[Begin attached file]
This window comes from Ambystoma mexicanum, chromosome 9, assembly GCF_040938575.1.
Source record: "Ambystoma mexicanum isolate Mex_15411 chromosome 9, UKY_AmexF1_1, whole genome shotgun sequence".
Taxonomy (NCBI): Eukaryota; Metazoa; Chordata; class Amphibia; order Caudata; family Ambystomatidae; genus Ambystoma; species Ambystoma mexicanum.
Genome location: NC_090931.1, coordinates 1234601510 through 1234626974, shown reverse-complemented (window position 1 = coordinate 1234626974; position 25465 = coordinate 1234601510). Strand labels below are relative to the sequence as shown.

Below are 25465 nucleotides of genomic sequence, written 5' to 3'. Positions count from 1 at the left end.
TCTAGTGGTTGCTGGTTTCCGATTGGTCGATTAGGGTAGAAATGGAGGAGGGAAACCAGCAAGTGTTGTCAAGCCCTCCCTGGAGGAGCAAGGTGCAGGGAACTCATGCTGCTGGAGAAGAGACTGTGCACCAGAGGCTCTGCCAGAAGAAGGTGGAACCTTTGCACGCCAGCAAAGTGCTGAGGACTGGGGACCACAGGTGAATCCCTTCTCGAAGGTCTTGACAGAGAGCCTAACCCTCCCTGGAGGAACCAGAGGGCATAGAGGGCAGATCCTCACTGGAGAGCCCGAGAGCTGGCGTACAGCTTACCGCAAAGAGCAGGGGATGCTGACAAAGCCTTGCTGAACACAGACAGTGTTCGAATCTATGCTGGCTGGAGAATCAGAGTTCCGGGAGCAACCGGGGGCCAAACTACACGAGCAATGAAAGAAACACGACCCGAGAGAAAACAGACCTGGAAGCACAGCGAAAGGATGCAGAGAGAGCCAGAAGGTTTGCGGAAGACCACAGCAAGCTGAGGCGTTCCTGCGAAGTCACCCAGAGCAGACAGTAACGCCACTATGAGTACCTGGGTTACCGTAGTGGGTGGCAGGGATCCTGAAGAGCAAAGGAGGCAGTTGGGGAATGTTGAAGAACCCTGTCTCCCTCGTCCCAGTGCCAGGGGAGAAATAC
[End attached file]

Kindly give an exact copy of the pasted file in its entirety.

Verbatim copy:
This window comes from Ambystoma mexicanum, chromosome 9, assembly GCF_040938575.1.
Source record: "Ambystoma mexicanum isolate Mex_15411 chromosome 9, UKY_AmexF1_1, whole genome shotgun sequence".
Taxonomy (NCBI): Eukaryota; Metazoa; Chordata; class Amphibia; order Caudata; family Ambystomatidae; genus Ambystoma; species Ambystoma mexicanum.
Genome location: NC_090931.1, coordinates 1234601510 through 1234626974, shown reverse-complemented (window position 1 = coordinate 1234626974; position 25465 = coordinate 1234601510). Strand labels below are relative to the sequence as shown.

Below are 25465 nucleotides of genomic sequence, written 5' to 3'. Positions count from 1 at the left end.
TCTAGTGGTTGCTGGTTTCCGATTGGTCGATTAGGGTAGAAATGGAGGAGGGAAACCAGCAAGTGTTGTCAAGCCCTCCCTGGAGGAGCAAGGTGCAGGGAACTCATGCTGCTGGAGAAGAGACTGTGCACCAGAGGCTCTGCCAGAAGAAGGTGGAACCTTTGCACGCCAGCAAAGTGCTGAGGACTGGGGACCACAGGTGAATCCCTTCTCGAAGGTCTTGACAGAGAGCCTAACCCTCCCTGGAGGAACCAGAGGGCATAGAGGGCAGATCCTCACTGGAGAGCCCGAGAGCTGGCGTACAGCTTACCGCAAAGAGCAGGGGATGCTGACAAAGCCTTGCTGAACACAGACAGTGTTCGAATCTATGCTGGCTGGAGAATCAGAGTTCCGGGAGCAACCGGGGGCCAAACTACACGAGCAATGAAAGAAACACGACCCGAGAGAAAACAGACCTGGAAGCACAGCGAAAGGATGCAGAGAGAGCCAGAAGGTTTGCGGAAGACCACAGCAAGCTGAGGCGTTCCTGCGAAGTCACCCAGAGCAGACAGTAACGCCACTATGAGTACCTGGGTTACCGTAGTGGGTGGCAGGGATCCTGAAGAGCAAAGGAGGCAGTTGGGGAATGTTGAAGAACCCTGTCTCCCTCGTCCCAGTGCCAGGGGAGAAATAC